Adjustable Rate Mortgage (ARM)
A mortgage in which the interest rate may change, up or down, according to a predetermined index.
A loan which is paid off in equal installments during its term.
A statement of property value.
An evaluation of property by an agency of government for taxation purposes.
This permits you to transfer your mortgage to anyone who wants to buy your house, as long as that person meets the credit standards of the lender.
The final payment of a mortgage loan when it is larger than the regular payment; it usually extinguishes the debt.
Cash payments made at closing that allow the borrower to take advantage of lower interest rates for a specific period.
The expenses over and above the price of the house that must be paid before title is transferred. May include cost of title examination, premiums for title policies, attorney fee, lenders service fee and recording charges.
A loan neither insured by the FHA nor guaranteed by the VA.
A written instrument that conveys title to real property.
The difference between the market value of property and the homeowner's indebtedness (mortgage).
That portion of a mortgagor's monthly payment held in trust by the lender to pay for taxes, hazard insurance, mortgage insurance, lease payments and other items as they become due, known as impounds in some states.
The trading of an equity in a piece of property.
A lender's agreement to make a loan to a specific borrower on a specific property. An FHA or PMI agreement to insure a loan on specific property, with a designated purchaser.
Graduated Equity or Rapid Amortization
Fixed rate, long term mortgage (25-40 years). The payments, however, are increased annually in negotiated amounts. The additional dollars are allocated to the outstanding principal, thereby paying the mortgage off earlier than planned (12-15 years).
The holder of a mortgage or the permanent lender for whom the mortgage banker services the loan. Any person or institution that invest in mortgages.
A written promise by a lender to make a loan under certain terms and conditions. These include interest rate, length of the loan, lender fees, annual percentage rate, mortgage and hazard insurance and other special requirements.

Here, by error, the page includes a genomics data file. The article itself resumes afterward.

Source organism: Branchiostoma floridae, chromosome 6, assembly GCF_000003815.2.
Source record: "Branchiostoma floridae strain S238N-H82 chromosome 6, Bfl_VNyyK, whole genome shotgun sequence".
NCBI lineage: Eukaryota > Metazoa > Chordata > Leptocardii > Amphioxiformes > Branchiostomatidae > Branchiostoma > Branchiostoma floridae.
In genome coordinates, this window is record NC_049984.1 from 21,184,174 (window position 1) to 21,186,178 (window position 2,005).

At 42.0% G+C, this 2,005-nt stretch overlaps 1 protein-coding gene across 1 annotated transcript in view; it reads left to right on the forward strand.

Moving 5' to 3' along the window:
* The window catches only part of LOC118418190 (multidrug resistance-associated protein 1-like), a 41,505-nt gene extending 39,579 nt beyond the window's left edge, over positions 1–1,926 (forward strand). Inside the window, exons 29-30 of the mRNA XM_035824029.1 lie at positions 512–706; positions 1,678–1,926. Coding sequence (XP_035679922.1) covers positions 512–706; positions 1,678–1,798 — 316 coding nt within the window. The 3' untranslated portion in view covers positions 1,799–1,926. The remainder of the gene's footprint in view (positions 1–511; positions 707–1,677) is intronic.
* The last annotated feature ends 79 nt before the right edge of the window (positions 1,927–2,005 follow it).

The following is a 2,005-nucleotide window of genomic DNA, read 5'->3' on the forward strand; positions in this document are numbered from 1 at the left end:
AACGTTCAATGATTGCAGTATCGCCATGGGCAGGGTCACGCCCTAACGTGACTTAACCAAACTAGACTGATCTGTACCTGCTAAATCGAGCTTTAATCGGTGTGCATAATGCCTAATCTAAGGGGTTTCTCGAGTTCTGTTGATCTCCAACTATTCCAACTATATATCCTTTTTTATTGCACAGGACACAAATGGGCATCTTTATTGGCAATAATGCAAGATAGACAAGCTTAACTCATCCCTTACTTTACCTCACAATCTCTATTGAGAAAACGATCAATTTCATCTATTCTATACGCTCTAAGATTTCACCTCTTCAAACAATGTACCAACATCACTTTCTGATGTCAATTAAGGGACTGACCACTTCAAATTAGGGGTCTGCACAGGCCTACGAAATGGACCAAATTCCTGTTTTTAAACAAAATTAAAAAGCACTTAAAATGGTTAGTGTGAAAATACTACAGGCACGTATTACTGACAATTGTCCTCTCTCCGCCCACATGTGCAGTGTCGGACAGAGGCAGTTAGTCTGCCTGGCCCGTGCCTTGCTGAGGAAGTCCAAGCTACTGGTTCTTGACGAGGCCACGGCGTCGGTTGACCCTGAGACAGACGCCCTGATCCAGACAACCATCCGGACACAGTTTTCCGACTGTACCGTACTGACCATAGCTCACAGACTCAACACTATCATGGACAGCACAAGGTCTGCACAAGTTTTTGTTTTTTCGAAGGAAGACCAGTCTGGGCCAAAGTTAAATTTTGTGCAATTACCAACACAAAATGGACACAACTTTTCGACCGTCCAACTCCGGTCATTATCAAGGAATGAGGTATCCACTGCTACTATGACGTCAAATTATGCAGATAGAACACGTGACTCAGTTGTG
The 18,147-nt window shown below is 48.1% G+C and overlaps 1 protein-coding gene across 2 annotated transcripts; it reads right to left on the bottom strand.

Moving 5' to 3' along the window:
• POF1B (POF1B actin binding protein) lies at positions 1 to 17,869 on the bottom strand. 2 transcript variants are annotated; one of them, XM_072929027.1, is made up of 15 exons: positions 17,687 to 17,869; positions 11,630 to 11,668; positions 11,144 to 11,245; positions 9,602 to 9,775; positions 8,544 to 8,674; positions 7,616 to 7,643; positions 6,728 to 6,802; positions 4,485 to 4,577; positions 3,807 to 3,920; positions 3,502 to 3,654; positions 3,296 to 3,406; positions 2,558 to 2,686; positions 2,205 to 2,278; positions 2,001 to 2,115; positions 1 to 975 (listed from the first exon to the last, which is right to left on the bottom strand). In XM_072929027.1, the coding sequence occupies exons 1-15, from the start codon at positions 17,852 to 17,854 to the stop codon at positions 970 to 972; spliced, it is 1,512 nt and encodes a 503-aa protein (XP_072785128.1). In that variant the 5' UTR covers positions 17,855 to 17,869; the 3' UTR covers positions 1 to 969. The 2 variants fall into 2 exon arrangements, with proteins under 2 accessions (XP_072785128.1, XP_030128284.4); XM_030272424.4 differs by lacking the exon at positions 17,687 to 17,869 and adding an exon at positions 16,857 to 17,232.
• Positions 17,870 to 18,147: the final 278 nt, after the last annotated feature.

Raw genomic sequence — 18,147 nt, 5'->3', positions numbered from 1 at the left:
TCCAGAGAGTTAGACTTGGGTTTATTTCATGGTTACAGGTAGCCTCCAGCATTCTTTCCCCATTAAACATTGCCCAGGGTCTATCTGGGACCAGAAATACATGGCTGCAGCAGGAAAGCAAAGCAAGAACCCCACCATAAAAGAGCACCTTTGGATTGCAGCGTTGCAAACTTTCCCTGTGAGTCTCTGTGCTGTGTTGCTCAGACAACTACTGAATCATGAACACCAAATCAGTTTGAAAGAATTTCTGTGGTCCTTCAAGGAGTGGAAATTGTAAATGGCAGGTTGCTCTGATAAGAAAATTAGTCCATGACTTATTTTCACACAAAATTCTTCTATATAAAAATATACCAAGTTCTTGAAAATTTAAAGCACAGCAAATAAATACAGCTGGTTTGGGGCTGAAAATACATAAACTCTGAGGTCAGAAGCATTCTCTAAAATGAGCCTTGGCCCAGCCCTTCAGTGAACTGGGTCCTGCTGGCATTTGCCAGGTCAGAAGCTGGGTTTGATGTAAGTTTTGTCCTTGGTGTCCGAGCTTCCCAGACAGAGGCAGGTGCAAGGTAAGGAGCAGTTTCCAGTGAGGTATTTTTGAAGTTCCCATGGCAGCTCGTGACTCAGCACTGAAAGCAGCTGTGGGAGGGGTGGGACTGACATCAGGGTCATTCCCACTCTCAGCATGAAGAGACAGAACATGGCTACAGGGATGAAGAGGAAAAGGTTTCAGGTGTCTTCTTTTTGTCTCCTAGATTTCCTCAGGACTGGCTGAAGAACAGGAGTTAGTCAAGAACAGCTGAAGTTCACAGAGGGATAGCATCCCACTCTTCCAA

Loan to Value Ratio
The ratio for the mortgage loan principal (amount borrowed) to the property's appraised value (selling price). On a $100,000 home, with a mortgage loan principal of $80,000, the loan-to-value ratio is 80 percent.
Generally accepted as the best price that a ready, willing and able buyer will pay, and the lowest price a ready, willing and able seller will accept. In other words, the dollar figure at which there is a meeting of the minds.
Mortgage/Deed of Trust
Pledge of real property to secure a debt by a written instrument given by the mortgagor. Should be recorded in the County Recorder's Office.
The lender of money or the receiver of the mortgage document.
An arrangement among real estate brokers to make their listings available to each other. If a sale results, the agreed upon commission is divided between the listing broker and the selling broker.
A written promise to pay a certain amount of money.
A fee or charge for work involved in the evaluation, preparation, and submission of a proposed mortgage loan.
Principal, Interest, Taxes, Insurance, Formula used in calculations of amount the purchaser is qualified to borrow.
One percent of loan amount. This is a fee that buys down the interest rate.
A fee paid to the mortgage for paying the mortgage before it becomes due. Also known as prepayment fee or reinvestment fee.
The right given a purchaser to pay all or part of a debt prior to its maturity. The mortgagee cannot be compelled to accept a payment other than those originally agreed to.
Privately Insured Mortgage
A conventional mortgage loan on which a private mortgage insurance company protects the lender against loss due to payment default by the homeowner.
The term Realtor is a registered collective membership mark which identifies a real estate professional who is a member of the National Association of Realtors and subscribes to its strict Code of Ethics. The Code of Ethics is a three part document addressing the members' responsibilities to the public, the client, and fellow realtors and is enforced through professional standards committees at the local board and state level.
Rent with Option
A contract which gives one the right to lease property at a certain sum with the option to purchase at a future date.
Second Mortgage/Second Trust
Junior Mortgage or Junior Lien: an additional loan imposed on property with a first mortgage. Generally at a higher interest rate and shorter terms than a "first" mortgage.
A loan with periodic payments of interest only; the principal sum due in one lump sum upon maturity.
Often used interchangeably with the word ownership. It indicates the accumulation of all rights in property, the owners and others.
An insurance policy which protects the insured (purchaser or lender) against loss arising from defects in a title. A title search is always required before the title insurance is granted.